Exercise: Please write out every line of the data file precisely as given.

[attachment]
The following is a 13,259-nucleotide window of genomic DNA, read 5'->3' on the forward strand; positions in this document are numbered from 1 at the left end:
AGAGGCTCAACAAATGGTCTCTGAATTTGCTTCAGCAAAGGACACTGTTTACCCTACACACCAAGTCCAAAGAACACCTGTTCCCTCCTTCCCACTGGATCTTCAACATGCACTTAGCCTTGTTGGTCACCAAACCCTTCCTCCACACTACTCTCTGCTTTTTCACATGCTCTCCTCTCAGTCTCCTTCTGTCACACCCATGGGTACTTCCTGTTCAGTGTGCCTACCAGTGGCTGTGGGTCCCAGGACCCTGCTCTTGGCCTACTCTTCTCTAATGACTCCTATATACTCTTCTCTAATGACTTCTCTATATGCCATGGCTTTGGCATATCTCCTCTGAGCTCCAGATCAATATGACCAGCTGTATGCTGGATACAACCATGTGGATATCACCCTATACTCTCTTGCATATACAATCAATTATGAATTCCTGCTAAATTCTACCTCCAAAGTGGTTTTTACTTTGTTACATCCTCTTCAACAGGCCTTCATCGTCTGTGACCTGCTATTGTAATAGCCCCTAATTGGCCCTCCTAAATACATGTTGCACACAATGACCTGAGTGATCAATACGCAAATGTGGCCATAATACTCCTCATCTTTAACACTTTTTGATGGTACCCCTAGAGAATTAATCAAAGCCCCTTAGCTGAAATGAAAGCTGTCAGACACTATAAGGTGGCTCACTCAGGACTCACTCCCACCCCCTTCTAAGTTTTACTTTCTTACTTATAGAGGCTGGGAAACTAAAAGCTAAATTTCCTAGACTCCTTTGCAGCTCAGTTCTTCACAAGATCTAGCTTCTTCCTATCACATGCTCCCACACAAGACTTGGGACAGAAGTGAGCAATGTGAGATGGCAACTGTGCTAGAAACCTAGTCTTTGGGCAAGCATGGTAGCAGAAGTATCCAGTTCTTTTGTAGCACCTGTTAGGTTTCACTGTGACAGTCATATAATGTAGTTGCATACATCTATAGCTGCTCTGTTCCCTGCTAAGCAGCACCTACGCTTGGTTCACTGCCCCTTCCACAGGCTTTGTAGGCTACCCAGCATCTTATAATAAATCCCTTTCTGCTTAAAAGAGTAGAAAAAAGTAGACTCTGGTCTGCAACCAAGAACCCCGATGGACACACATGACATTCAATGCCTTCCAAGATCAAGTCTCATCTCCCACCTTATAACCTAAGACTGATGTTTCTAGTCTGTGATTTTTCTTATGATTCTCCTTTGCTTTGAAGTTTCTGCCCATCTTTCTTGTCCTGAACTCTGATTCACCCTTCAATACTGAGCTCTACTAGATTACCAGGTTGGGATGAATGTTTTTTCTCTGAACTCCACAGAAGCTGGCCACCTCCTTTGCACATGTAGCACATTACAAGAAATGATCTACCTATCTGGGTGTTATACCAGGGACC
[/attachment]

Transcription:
The following is a 13,259-nucleotide window of genomic DNA, read 5'->3' on the forward strand; positions in this document are numbered from 1 at the left end:
AGAGGCTCAACAAATGGTCTCTGAATTTGCTTCAGCAAAGGACACTGTTTACCCTACACACCAAGTCCAAAGAACACCTGTTCCCTCCTTCCCACTGGATCTTCAACATGCACTTAGCCTTGTTGGTCACCAAACCCTTCCTCCACACTACTCTCTGCTTTTTCACATGCTCTCCTCTCAGTCTCCTTCTGTCACACCCATGGGTACTTCCTGTTCAGTGTGCCTACCAGTGGCTGTGGGTCCCAGGACCCTGCTCTTGGCCTACTCTTCTCTAATGACTCCTATATACTCTTCTCTAATGACTTCTCTATATGCCATGGCTTTGGCATATCTCCTCTGAGCTCCAGATCAATATGACCAGCTGTATGCTGGATACAACCATGTGGATATCACCCTATACTCTCTTGCATATACAATCAATTATGAATTCCTGCTAAATTCTACCTCCAAAGTGGTTTTTACTTTGTTACATCCTCTTCAACAGGCCTTCATCGTCTGTGACCTGCTATTGTAATAGCCCCTAATTGGCCCTCCTAAATACATGTTGCACACAATGACCTGAGTGATCAATACGCAAATGTGGCCATAATACTCCTCATCTTTAACACTTTTTGATGGTACCCCTAGAGAATTAATCAAAGCCCCTTAGCTGAAATGAAAGCTGTCAGACACTATAAGGTGGCTCACTCAGGACTCACTCCCACCCCCTTCTAAGTTTTACTTTCTTACTTATAGAGGCTGGGAAACTAAAAGCTAAATTTCCTAGACTCCTTTGCAGCTCAGTTCTTCACAAGATCTAGCTTCTTCCTATCACATGCTCCCACACAAGACTTGGGACAGAAGTGAGCAATGTGAGATGGCAACTGTGCTAGAAACCTAGTCTTTGGGCAAGCATGGTAGCAGAAGTATCCAGTTCTTTTGTAGCACCTGTTAGGTTTCACTGTGACAGTCATATAATGTAGTTGCATACATCTATAGCTGCTCTGTTCCCTGCTAAGCAGCACCTACGCTTGGTTCACTGCCCCTTCCACAGGCTTTGTAGGCTACCCAGCATCTTATAATAAATCCCTTTCTGCTTAAAAGAGTAGAAAAAAGTAGACTCTGGTCTGCAACCAAGAACCCCGATGGACACACATGACATTCAATGCCTTCCAAGATCAAGTCTCATCTCCCACCTTATAACCTAAGACTGATGTTTCTAGTCTGTGATTTTTCTTATGATTCTCCTTTGCTTTGAAGTTTCTGCCCATCTTTCTTGTCCTGAACTCTGATTCACCCTTCAATACTGAGCTCTACTAGATTACCAGGTTGGGATGAATGTTTTTTCTCTGAACTCCACAGAAGCTGGCCACCTCCTTTGCACATGTAGCACATTACAAGAAATGATCTACCTATCTGGGTGTTATACCAGGGACC